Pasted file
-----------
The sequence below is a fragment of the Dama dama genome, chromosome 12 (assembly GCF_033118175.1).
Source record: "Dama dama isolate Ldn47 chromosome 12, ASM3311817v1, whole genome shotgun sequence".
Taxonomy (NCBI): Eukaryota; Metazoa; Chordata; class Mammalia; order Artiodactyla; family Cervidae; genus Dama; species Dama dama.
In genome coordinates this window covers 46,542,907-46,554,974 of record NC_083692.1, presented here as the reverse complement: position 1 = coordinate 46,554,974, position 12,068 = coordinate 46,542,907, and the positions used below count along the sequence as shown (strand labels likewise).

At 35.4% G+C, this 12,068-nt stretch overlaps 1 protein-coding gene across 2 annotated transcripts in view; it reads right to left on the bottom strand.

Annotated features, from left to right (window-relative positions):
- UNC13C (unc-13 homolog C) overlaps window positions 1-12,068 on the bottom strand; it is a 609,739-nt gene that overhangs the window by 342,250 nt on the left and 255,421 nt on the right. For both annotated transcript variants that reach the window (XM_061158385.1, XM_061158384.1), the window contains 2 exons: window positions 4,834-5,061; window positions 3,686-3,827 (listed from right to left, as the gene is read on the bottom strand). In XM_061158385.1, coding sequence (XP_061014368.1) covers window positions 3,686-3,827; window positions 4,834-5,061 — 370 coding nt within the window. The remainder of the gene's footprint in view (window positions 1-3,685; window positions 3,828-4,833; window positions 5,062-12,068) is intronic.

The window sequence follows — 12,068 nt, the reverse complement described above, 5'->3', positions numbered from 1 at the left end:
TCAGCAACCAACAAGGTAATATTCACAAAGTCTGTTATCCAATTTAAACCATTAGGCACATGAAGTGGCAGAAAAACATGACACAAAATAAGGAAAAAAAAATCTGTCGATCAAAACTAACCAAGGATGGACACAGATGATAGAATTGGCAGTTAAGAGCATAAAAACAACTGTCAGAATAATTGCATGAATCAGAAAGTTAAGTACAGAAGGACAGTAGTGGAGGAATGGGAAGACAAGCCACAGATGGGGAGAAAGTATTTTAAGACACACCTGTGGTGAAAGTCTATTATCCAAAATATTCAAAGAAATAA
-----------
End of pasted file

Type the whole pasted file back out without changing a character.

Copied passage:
The sequence below is a fragment of the Dama dama genome, chromosome 12 (assembly GCF_033118175.1).
Source record: "Dama dama isolate Ldn47 chromosome 12, ASM3311817v1, whole genome shotgun sequence".
Taxonomy (NCBI): Eukaryota; Metazoa; Chordata; class Mammalia; order Artiodactyla; family Cervidae; genus Dama; species Dama dama.
In genome coordinates this window covers 46,542,907-46,554,974 of record NC_083692.1, presented here as the reverse complement: position 1 = coordinate 46,554,974, position 12,068 = coordinate 46,542,907, and the positions used below count along the sequence as shown (strand labels likewise).

At 35.4% G+C, this 12,068-nt stretch overlaps 1 protein-coding gene across 2 annotated transcripts in view; it reads right to left on the bottom strand.

Annotated features, from left to right (window-relative positions):
- UNC13C (unc-13 homolog C) overlaps window positions 1-12,068 on the bottom strand; it is a 609,739-nt gene that overhangs the window by 342,250 nt on the left and 255,421 nt on the right. For both annotated transcript variants that reach the window (XM_061158385.1, XM_061158384.1), the window contains 2 exons: window positions 4,834-5,061; window positions 3,686-3,827 (listed from right to left, as the gene is read on the bottom strand). In XM_061158385.1, coding sequence (XP_061014368.1) covers window positions 3,686-3,827; window positions 4,834-5,061 — 370 coding nt within the window. The remainder of the gene's footprint in view (window positions 1-3,685; window positions 3,828-4,833; window positions 5,062-12,068) is intronic.

The window sequence follows — 12,068 nt, the reverse complement described above, 5'->3', positions numbered from 1 at the left end:
TCAGCAACCAACAAGGTAATATTCACAAAGTCTGTTATCCAATTTAAACCATTAGGCACATGAAGTGGCAGAAAAACATGACACAAAATAAGGAAAAAAAAATCTGTCGATCAAAACTAACCAAGGATGGACACAGATGATAGAATTGGCAGTTAAGAGCATAAAAACAACTGTCAGAATAATTGCATGAATCAGAAAGTTAAGTACAGAAGGACAGTAGTGGAGGAATGGGAAGACAAGCCACAGATGGGGAGAAAGTATTTTAAGACACACCTGTGGTGAAAGTCTATTATCCAAAATATTCAAAGAAATAA